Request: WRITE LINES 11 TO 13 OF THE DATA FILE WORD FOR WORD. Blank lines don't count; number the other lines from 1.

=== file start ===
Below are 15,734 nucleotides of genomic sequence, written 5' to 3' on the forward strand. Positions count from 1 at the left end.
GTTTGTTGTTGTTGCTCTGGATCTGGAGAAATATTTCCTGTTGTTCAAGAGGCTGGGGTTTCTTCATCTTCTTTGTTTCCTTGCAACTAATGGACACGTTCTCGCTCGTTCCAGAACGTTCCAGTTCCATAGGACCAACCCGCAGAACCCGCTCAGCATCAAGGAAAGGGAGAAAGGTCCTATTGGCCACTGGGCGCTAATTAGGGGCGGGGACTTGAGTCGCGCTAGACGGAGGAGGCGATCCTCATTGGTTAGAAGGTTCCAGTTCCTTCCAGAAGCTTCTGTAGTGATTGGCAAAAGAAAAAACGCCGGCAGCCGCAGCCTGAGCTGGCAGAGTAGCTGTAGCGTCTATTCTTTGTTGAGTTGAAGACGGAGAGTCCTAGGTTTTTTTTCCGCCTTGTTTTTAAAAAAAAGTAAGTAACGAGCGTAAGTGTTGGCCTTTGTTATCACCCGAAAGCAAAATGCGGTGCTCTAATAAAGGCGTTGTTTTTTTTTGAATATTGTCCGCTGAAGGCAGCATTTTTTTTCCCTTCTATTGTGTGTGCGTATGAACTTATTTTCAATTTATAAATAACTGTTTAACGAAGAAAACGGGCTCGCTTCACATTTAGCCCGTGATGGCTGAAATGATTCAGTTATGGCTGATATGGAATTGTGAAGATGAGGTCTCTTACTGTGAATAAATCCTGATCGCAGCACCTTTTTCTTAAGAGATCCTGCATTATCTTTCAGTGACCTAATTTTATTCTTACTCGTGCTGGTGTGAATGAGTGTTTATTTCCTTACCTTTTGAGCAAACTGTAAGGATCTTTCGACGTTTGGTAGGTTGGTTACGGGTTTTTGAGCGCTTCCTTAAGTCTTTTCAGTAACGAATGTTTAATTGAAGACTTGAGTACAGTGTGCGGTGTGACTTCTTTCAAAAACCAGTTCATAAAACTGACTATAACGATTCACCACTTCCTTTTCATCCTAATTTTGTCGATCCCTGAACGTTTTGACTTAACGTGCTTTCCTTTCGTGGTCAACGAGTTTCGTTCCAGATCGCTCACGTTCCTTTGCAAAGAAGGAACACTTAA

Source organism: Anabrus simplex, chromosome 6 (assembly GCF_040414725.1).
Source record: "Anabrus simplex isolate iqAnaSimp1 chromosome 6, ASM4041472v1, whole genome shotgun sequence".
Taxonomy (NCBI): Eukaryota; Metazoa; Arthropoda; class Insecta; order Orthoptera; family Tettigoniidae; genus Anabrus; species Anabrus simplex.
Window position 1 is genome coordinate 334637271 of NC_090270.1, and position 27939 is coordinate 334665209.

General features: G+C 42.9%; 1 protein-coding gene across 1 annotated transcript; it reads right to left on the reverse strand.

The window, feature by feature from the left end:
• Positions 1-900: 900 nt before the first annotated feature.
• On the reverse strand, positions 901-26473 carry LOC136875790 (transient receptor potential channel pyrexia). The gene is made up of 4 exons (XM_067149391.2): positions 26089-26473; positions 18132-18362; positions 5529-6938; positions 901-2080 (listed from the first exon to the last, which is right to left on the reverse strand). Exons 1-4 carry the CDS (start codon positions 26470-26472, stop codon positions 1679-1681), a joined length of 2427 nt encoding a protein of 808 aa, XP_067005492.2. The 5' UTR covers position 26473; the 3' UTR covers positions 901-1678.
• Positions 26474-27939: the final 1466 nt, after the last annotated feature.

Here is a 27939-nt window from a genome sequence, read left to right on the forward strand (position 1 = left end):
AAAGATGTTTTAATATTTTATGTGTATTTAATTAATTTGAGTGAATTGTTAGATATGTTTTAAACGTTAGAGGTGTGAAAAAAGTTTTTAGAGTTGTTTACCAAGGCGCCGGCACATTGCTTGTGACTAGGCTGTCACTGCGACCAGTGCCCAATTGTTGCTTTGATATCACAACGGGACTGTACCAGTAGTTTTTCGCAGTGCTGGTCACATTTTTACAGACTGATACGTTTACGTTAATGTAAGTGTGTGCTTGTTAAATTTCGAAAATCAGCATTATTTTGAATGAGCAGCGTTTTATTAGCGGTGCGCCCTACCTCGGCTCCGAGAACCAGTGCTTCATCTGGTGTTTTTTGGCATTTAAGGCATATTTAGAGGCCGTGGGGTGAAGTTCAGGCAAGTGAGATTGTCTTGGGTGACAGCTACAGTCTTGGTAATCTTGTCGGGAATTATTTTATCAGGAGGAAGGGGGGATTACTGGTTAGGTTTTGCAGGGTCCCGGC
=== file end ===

• Positions 26474-27939: the final 1466 nt, after the last annotated feature.

Here is a 27939-nt window from a genome sequence, read left to right on the forward strand (position 1 = left end):
AAAGATGTTTTAATATTTTATGTGTATTTAATTAATTTGAGTGAATTGTTAGATATGTTTTAAACGTTAGAGGTGTGAAAAAAGTTTTTAGAGTTGTTTACCAAGGCGCCGGCACATTGCTTGTGACTAGGCTGTCACTGCGACCAGTGCCCAATTGTTGCTTTGATATCACAACGGGACTGTACCAGTAGTTTTTCGCAGTGCTGGTCACATTTTTACAGACTGATACGTTTACGTTAATGTAAGTGTGTGCTTGTTAAATTTCGAAAATCAGCATTATTTTGAATGAGCAGCGTTTTATTAGCGGTGCGCCCTACCTCGGCTCCGAGAACCAGTGCTTCATCTGGTGTTTTTTGGCATTTAAGGCATATTTAGAGGCCGTGGGGTGAAGTTCAGGCAAGTGAGATTGTCTTGGGTGACAGCTACAGTCTTGGTAATCTTGTCGGGAATTATTTTATCAGGAGGAAGGGGGGATTACTGGTTAGGTTTTGCAGGGTCCCGGC